The inquiry into the University Hospitals of Morecambe Bay NHS Trust found 20 major failures from 2004 to 2013 at Furness General Hospital.

Health Secretary Jeremy Hunt: “Lessons will now be learned so that other families so that other families do not have to go through the same nightmare”

Health Secretary Jeremy Hunt said in the House of Commons that the tragedy was “a second Mid Staffs”, albeit on a smaller scale.

In an echo of the inquiries in the Stafford Hospital scandal, the independent report said the problems found represented a “simultaneous failure of a great many systems at almost every level, from labour ward to the headquarters of national bodies”.

Hunt appointed Dr Mike Durkin, National Director of Patient Safety at NHS England, to draw up new guidelines about reporting serious incidents as well as establish an independent national team that can go on rapid fact finding missions on a “no blames basis” as soon as issues arise.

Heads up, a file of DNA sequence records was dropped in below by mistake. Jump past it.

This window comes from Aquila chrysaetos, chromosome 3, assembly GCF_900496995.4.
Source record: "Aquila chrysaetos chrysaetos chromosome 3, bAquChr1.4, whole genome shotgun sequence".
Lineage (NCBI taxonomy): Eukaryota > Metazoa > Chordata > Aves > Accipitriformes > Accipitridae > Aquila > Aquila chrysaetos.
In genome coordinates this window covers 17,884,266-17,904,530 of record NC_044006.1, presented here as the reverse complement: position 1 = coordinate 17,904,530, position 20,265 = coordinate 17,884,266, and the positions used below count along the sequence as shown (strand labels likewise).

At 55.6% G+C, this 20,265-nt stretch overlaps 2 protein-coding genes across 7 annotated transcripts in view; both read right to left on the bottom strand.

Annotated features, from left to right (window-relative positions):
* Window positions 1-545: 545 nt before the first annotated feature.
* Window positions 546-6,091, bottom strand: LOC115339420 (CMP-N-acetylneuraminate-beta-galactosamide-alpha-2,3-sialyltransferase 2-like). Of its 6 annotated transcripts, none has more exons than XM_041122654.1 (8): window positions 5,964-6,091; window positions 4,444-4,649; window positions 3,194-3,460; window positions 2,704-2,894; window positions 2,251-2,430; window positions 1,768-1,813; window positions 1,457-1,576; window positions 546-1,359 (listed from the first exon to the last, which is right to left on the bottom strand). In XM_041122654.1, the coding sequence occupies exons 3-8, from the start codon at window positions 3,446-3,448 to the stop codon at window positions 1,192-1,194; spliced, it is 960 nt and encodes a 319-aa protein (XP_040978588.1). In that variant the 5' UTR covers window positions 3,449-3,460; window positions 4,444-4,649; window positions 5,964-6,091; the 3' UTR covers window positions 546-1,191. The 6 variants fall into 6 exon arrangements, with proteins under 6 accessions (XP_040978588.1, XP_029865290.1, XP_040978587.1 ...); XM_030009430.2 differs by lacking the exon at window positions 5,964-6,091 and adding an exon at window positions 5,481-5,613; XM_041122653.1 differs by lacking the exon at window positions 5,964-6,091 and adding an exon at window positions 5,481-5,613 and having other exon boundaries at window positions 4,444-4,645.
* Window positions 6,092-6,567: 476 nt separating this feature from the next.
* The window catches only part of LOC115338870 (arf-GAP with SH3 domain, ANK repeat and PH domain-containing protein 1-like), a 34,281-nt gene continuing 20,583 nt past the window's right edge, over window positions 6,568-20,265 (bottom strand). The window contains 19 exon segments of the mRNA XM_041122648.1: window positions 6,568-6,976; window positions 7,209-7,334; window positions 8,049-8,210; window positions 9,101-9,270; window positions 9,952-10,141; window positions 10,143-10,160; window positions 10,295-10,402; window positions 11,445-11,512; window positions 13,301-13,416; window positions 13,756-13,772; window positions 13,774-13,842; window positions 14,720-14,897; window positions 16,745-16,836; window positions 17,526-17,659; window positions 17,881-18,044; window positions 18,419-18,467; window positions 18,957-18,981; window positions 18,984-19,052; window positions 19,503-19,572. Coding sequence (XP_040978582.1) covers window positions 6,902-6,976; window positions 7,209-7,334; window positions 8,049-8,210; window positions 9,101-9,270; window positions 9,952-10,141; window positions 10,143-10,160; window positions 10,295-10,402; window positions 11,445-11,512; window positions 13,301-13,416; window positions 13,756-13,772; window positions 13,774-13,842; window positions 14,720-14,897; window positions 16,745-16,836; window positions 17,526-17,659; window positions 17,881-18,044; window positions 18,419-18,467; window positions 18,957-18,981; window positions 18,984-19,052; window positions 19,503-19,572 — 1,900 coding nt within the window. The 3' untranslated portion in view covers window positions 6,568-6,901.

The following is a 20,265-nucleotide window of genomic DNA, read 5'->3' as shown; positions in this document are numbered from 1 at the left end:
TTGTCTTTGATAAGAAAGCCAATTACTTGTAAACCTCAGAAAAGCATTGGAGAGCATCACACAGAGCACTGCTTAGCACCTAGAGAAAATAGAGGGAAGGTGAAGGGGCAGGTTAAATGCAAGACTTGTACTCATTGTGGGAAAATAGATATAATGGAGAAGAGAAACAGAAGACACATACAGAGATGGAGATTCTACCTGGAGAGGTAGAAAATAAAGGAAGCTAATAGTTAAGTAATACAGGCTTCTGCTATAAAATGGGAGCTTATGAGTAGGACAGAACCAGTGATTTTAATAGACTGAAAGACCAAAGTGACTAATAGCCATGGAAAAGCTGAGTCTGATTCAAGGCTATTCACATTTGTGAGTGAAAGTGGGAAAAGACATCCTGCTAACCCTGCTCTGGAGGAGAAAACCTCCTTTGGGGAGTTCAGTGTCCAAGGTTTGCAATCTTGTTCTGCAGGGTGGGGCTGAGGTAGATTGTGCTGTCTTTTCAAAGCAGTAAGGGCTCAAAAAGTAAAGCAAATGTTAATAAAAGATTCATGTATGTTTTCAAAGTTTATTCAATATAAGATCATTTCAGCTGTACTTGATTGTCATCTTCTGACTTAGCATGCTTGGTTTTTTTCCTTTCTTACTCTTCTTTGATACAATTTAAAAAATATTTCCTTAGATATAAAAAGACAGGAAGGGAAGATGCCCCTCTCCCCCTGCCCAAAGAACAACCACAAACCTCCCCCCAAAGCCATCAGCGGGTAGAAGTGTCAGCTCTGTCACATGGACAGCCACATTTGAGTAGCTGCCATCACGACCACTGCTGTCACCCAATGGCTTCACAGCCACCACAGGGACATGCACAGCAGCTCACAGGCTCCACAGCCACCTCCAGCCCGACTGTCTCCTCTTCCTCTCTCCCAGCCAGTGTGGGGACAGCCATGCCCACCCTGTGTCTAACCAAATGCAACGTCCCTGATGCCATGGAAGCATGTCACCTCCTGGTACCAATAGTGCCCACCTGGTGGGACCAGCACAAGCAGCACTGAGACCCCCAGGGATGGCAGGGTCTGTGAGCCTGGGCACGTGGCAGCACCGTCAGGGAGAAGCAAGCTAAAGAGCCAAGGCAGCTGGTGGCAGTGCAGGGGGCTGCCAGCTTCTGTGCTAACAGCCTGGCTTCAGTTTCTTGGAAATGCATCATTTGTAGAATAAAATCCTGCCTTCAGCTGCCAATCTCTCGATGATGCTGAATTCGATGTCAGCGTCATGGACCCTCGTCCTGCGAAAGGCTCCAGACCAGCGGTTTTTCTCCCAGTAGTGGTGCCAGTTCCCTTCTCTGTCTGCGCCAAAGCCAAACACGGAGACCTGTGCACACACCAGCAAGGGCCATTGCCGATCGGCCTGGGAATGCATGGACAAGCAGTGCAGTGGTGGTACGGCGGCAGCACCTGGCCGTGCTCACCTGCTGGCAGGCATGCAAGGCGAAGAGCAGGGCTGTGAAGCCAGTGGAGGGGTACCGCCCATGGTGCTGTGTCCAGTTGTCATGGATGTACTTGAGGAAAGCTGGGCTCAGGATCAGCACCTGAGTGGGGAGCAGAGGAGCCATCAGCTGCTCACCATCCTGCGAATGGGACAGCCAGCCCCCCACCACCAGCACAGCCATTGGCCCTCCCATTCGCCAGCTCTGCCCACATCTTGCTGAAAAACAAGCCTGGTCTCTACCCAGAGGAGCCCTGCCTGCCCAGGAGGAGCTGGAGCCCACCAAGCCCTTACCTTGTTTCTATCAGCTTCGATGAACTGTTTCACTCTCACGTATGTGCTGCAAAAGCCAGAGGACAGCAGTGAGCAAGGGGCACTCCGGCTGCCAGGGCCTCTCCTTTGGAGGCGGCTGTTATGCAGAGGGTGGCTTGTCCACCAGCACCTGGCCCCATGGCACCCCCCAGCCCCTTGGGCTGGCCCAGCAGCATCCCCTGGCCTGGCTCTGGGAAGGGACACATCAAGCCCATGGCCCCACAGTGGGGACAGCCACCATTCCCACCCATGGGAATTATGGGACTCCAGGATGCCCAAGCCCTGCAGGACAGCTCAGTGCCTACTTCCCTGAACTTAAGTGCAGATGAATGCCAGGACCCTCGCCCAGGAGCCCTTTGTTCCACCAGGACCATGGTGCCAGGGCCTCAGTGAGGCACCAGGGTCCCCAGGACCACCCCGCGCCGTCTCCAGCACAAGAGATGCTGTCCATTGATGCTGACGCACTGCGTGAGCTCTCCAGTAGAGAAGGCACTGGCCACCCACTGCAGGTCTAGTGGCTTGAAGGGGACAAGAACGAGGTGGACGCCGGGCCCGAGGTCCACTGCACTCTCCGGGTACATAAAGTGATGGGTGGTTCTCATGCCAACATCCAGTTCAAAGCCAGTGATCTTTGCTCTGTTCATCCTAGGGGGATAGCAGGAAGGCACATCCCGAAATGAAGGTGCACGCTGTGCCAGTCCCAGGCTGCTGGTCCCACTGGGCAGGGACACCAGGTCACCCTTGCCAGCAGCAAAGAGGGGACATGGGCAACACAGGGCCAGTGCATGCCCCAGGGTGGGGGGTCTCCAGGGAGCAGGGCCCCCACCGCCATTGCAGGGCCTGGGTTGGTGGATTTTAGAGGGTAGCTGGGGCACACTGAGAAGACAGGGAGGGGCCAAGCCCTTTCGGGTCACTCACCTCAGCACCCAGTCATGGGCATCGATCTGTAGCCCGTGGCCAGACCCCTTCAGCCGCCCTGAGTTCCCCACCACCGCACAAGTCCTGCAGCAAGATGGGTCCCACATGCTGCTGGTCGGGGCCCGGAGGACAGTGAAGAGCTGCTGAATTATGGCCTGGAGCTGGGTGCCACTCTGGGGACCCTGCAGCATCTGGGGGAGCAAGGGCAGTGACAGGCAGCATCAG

And he’s asked Prof Sir Bruce Keogh, Medical Director of NHS England, to review the professional codes of conduct for doctors and nurses to ensure mistakes are reported, not covered up.

Read more at BBC Health.

GPs not consulted on Manchester health devolution

- 3rd March 2015 3:51 pm

GP leaders in Manchester have slammed the lack of involvement of general practice in plans to hand £6bn NHS funding to a new devolved local authority body.

The plans are backed by 12 CCGs, 10 local councils, NHS England and other NHS bodies.